question whether this life is actually worth it. End aside…

Finally, it was time to battle it out with Ben Stark for the title. While I can’t say that I was particularly nervous about playing for the
trophy or some significant amount of money, I have huge anxiety problems when people I care about are watching me play – whether it be a team
draft or the finals of a Grand Prix. While that’s no real excuse (but maybe a small attempt to explain my otherwise embarrassing play), I managed
to limp my way through a bunch of mistakes and come away with the trophy after finding a Scapeshift via Halimar Depths and Ben coming up three points
short on his turn.

Quickly, I found myself buried by friends, slapping me on the back and offering congratulations. While the money and trophy are nice, it really is the
people who make these moments so great. I really can’t say enough good things about anyone I’d consider part of my “Magic
Crew,” as they’re all people I’d gladly hang out with outside this game and are the primary reason I keep showing up to these things – so

After that, things wound down pretty fast. I was able to reschedule my flight back to school for Monday morning, so we headed back to the Poker House
to celebrate. After grabbing some snacks when we stopped at a gas station, Gindy chimed in that “now that you just won 3k, I guess you’re
big time enough to spend $4 on some candy” – kids gotta eat. Arriving shortly thereafter with more congrats in tow, it all started to sink
in. You know that you’re surrounded by some serious gamers when you come back to a house where two people Top 8ed, and there’s a crew of six
assembled around a laptop while Gindy crushes a 2-man Commander match. Shortly afterwards, I found myself drifting to sleep with a smile stuck on my
face, still absolutely puzzled at what just happened.

While heading back to school, where I carry a “normal” and unknown life amongst 50,000 other schmucks, is sobering, I’m still in complete
awe over the weekend. As Tim Landale told me, “Enjoy this moment because they don’t come often enough.” The never-ending flood of
kudos and support, along with this nice looking trophy on my desk, give me a sense of accomplishment and validation in the Magic world. I’ve been
given a second shot at making a real run on the Pro Tour, and I plan to work as hard as reasonably possible to capitalize on this limited opportunity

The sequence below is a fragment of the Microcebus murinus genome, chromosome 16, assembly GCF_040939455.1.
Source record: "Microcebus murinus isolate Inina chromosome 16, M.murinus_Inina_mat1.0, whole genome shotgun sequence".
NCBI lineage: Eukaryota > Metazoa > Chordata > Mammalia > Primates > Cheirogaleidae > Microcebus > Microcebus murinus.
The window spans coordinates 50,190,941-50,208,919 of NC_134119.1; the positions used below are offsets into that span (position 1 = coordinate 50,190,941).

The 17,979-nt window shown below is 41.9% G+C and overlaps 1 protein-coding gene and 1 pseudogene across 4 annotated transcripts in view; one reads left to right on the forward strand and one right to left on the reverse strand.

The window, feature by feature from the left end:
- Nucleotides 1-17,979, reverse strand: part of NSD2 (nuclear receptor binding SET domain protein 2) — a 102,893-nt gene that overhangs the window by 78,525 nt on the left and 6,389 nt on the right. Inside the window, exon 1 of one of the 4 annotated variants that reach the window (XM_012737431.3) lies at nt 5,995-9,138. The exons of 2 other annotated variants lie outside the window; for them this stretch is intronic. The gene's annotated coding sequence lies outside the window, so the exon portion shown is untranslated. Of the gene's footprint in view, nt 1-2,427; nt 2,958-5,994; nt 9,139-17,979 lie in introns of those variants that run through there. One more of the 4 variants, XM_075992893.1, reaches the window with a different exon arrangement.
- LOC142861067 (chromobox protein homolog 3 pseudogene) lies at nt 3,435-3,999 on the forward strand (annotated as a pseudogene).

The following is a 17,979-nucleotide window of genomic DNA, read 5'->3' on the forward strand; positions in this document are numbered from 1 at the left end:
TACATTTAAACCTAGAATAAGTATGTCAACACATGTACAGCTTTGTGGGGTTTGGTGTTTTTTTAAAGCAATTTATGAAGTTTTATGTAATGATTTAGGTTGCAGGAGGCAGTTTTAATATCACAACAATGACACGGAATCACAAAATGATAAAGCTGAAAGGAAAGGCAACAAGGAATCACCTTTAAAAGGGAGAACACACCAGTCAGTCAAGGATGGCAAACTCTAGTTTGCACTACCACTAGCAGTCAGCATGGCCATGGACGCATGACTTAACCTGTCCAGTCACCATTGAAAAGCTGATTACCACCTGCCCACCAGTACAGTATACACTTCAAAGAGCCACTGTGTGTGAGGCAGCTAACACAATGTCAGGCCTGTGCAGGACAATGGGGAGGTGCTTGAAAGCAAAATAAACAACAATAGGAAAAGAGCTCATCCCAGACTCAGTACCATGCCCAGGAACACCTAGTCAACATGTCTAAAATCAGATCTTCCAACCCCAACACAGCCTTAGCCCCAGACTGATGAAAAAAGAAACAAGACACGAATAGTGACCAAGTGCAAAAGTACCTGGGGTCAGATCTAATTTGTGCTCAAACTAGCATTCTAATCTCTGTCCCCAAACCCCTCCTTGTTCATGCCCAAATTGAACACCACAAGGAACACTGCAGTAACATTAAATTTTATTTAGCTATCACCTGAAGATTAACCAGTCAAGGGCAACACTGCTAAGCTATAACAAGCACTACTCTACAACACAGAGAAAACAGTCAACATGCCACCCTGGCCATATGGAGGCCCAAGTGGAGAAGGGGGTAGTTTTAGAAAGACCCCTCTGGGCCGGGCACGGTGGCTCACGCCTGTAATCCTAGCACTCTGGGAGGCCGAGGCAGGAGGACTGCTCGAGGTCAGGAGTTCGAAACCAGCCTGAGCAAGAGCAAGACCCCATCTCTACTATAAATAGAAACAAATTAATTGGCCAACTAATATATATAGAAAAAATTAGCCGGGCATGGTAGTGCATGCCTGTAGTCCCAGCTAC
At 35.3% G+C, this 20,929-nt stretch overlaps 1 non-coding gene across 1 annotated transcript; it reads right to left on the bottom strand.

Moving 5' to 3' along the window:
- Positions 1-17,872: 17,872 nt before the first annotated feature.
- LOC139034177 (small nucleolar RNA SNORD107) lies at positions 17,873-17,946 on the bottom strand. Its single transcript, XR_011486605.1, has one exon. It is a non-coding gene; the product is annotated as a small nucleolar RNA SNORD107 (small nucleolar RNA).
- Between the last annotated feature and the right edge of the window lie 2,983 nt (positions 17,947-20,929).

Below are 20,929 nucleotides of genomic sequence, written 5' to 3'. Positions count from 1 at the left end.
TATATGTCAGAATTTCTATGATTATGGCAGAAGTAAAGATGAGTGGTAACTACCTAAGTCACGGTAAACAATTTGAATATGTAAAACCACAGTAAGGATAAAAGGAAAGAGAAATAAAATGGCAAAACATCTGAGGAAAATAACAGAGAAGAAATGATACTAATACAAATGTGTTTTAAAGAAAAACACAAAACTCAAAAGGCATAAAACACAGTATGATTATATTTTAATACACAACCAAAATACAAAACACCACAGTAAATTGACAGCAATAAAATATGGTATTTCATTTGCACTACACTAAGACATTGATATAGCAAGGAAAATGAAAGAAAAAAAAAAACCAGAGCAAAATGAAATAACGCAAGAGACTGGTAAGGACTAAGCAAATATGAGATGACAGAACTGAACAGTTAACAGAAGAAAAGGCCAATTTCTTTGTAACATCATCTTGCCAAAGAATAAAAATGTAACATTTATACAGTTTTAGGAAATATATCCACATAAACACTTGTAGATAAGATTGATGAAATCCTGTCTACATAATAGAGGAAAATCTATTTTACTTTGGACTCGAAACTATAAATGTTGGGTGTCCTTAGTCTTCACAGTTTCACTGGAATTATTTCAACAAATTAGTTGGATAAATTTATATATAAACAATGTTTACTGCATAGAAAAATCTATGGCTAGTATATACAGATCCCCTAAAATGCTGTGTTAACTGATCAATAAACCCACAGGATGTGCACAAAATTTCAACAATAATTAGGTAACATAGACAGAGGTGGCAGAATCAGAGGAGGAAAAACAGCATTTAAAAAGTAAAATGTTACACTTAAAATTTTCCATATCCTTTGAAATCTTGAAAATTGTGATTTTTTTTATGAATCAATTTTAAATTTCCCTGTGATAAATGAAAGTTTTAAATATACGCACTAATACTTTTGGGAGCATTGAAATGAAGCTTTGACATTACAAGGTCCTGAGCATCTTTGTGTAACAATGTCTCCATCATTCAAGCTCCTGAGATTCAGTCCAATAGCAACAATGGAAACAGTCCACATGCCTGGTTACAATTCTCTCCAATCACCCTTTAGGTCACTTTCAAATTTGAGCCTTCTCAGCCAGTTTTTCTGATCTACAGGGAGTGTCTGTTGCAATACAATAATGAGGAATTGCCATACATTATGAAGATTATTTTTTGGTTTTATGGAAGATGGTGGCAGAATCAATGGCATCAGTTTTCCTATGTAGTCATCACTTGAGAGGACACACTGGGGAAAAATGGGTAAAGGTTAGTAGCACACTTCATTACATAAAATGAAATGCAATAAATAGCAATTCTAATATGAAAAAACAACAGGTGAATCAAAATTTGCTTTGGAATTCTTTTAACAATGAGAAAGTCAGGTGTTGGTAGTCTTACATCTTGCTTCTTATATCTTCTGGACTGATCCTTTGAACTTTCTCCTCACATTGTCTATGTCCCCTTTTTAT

that so many of us chase.

If I can share a few lasting words, it would be to make the most of all these events. When you find yourself in various big cities with friends that
you only see every few months, take the extra step to make it count. Be there to support your friends when they’re on a hot streak or down in the
dumps, and make sure to come away from the weekend with at least one good story. If all you can really tell your friends back home is that you traveled
across the country and sat in some cramped warehouse for two days, then you’re really missing out on having the holistic experience that makes this
game such an awesome part of our lives.

To finish things out, I’d like to throw in a few more shameless namedrops, as if there weren’t already enough:


-         Korey McDuffie and the rest of the Poker House, for putting me up for the weekend and showing me a
great time in Atlanta.

-         Matthias Hunt, for designing the initial U/G Scapeshift build and helping me out all weekend. This
guy is on a real heater, so watch out for him and the rest of the insane Minnesota crew.

-         Josh Rayden for supplying me with my super, pimped-out deck and anyone else who lent me cards on the

-         Andy Roman, Justin Desai, Steve Baroni, Chase Kovac, John Cloughtery, Matt Glantz, and the Gemmes
– I wouldn’t still be playing Magic without you guys keeping me interested.

-         Mama Dukes, for showing infinite support while still making fun of me the whole way.

-         Nick Spagnolo, for having the stones to play a deck with Flame Javelin, Time Warp, and Crumbling
Necropolis – and actually winning with it!

-         All of my friends whose names I couldn’t find a real excuse to fit in here – I appreciate
the support more than you guys will ever know. Seriously.

-         All of you readers, for being an audience that actually cared enough to click on this link and sit
through my nonsense.

And with that, I’m out!

– Jason